Contemporary Snowshoes


1. Mistassini Cree Classic Beavertail Snowshoes
Loaned by Bill Mackowski, 2002
2. Ojibwe Bush Snowshoes
Loaned by Bill Mackowski
3. Mushu Innu Bearpaw Snowshoes
Loaned by Bill Mackowski
4. Musquara Run Innu Elbow Shoes
Loaned by Bill Mackowski
5. Misstassini Cree Hunting Snowshoes
Loaned by Bill Mackowski
6. Montaignais Swallowtail Snowshoes
Loaned by Bill Mackowski
7. Cree Snowshoes
Loaned by Bill Mackowski

The ability to make traditional wood frame and hide-laced snowshoes is an endangered tradition. Passed on for thousands of years by mothers and grandmothers to daughters and from fathers and grandfathers to sons, snowshoemaking has been undermined by the introduction of new technologies and goods and the encroachment of non-native settlements on traditional hunting territories. Despite these changes in traditional culture, a few elders still carry on traditions learned in their youth. In Maine, Larry Roubichaud, Maliseet, seeks to revive snowshoemaking and in sub-Arctic Canada, Innu, Mistassini Cree, Montagnais, Naskapi and Attikamek elders continue to make snowshoes and pass this tradition on to the next generation. No longer learned in the bush, snowshoemaking is often taught as part of school curricula. Most of the contemporary pairs exhibited here will never touch the snow. Made in traditional ways with traditional materials, they are valued for their artistry and for their ties to the past when snowshoes were indespensable to life in the Northeast.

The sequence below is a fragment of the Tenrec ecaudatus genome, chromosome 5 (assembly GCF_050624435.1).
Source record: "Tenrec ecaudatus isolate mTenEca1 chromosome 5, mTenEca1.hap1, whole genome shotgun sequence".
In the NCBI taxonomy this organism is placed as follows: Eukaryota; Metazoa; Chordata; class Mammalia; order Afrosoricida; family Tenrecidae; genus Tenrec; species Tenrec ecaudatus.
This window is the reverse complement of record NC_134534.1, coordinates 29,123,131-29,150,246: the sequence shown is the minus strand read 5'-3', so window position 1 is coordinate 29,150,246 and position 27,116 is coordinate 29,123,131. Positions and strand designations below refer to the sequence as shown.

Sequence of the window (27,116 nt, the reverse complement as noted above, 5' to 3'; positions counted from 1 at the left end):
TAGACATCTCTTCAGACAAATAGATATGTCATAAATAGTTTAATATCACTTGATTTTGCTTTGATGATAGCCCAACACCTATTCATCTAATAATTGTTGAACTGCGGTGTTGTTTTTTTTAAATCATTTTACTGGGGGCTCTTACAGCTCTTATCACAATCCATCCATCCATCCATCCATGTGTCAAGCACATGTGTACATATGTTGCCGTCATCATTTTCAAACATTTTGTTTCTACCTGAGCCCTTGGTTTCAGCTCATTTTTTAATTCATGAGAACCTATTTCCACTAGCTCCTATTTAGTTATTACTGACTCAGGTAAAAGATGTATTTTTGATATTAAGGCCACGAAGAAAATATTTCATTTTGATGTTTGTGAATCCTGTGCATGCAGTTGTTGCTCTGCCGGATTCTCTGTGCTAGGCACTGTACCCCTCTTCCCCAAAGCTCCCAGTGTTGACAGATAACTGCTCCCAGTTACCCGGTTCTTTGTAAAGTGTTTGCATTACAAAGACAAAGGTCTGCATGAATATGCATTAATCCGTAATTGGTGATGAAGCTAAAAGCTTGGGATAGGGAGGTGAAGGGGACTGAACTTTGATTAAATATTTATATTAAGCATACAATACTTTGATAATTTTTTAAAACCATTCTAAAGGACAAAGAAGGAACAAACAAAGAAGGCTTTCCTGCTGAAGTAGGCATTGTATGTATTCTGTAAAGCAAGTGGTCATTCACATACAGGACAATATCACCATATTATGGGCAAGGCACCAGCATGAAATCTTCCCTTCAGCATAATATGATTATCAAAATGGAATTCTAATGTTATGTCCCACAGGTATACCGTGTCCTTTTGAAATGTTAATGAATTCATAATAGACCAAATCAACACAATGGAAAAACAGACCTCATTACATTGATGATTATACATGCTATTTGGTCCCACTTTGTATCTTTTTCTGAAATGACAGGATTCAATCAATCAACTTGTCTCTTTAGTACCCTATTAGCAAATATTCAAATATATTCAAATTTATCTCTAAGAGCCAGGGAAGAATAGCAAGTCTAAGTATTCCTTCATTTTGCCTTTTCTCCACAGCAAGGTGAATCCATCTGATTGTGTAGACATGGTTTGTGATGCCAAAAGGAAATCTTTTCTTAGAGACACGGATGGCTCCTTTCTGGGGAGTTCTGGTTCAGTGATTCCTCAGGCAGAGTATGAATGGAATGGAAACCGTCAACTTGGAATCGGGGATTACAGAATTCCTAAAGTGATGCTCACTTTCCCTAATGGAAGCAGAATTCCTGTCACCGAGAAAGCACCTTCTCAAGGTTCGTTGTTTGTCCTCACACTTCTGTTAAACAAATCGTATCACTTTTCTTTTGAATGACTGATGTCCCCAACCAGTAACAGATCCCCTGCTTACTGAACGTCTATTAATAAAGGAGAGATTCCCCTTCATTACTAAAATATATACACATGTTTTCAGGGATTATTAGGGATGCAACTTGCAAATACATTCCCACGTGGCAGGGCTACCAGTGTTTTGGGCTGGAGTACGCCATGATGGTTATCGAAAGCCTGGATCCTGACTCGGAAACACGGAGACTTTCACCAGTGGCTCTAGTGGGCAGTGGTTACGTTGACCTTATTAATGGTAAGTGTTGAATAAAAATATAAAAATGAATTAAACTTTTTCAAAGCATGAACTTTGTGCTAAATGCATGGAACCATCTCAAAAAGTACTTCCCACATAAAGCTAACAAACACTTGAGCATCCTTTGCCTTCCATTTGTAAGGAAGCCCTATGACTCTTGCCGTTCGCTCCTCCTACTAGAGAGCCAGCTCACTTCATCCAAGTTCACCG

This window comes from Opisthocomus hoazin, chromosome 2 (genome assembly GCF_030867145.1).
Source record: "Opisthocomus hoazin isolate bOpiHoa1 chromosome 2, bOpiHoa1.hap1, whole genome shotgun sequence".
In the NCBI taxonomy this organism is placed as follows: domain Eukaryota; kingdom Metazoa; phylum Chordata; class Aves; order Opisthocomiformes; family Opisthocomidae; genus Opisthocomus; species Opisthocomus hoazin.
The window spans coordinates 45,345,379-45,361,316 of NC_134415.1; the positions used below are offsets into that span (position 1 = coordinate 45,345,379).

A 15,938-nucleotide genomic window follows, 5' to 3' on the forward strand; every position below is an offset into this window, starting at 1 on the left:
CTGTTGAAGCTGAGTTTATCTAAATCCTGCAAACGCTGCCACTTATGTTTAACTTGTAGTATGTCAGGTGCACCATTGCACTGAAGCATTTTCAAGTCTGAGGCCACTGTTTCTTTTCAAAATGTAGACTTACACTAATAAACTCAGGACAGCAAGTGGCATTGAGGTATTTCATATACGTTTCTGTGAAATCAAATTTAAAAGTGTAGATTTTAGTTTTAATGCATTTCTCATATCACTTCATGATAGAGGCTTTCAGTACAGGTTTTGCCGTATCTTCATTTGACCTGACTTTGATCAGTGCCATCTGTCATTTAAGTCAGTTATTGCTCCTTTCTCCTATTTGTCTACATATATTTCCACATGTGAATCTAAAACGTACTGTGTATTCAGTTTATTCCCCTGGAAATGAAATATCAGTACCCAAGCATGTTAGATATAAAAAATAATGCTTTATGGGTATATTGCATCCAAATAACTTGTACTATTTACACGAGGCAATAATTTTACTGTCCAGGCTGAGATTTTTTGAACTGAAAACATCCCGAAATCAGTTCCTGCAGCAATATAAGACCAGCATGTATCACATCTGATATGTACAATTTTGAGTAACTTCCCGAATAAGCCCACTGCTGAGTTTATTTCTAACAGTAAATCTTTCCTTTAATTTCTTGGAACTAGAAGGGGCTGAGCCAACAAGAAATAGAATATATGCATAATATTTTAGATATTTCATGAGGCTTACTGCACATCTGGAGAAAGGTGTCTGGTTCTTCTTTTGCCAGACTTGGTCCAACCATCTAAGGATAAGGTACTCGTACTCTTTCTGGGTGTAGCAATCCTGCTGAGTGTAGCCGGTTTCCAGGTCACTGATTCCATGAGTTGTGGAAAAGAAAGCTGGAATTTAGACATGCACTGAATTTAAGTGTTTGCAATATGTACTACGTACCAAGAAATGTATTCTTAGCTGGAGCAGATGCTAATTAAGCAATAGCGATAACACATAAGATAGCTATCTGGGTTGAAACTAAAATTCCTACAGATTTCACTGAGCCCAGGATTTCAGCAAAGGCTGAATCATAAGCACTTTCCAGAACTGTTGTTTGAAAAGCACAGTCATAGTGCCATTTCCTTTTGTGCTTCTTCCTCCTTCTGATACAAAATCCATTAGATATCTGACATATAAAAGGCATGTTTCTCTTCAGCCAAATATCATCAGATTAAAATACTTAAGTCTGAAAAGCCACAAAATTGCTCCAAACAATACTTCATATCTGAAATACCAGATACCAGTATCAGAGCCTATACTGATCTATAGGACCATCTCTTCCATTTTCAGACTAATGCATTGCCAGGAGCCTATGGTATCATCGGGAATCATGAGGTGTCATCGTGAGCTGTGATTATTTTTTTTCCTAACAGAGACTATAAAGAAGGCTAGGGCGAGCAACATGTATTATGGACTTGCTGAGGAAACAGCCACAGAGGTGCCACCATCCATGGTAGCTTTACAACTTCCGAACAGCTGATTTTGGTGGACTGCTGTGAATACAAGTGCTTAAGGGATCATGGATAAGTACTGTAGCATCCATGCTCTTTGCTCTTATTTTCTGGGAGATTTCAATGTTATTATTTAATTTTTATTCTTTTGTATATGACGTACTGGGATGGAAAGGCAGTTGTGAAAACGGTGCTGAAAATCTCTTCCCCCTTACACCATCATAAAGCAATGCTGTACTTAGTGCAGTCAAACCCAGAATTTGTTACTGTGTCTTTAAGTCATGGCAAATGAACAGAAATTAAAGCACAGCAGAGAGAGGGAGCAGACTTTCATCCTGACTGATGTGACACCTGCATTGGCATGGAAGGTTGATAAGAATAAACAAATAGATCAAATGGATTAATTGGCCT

Damien Benoit
Constructing snowshoes.
Damien Benoit of Conne River
constructing a pair of snowshoes.
Courtesy of the Provincial Museum of Newfoundland and Labrador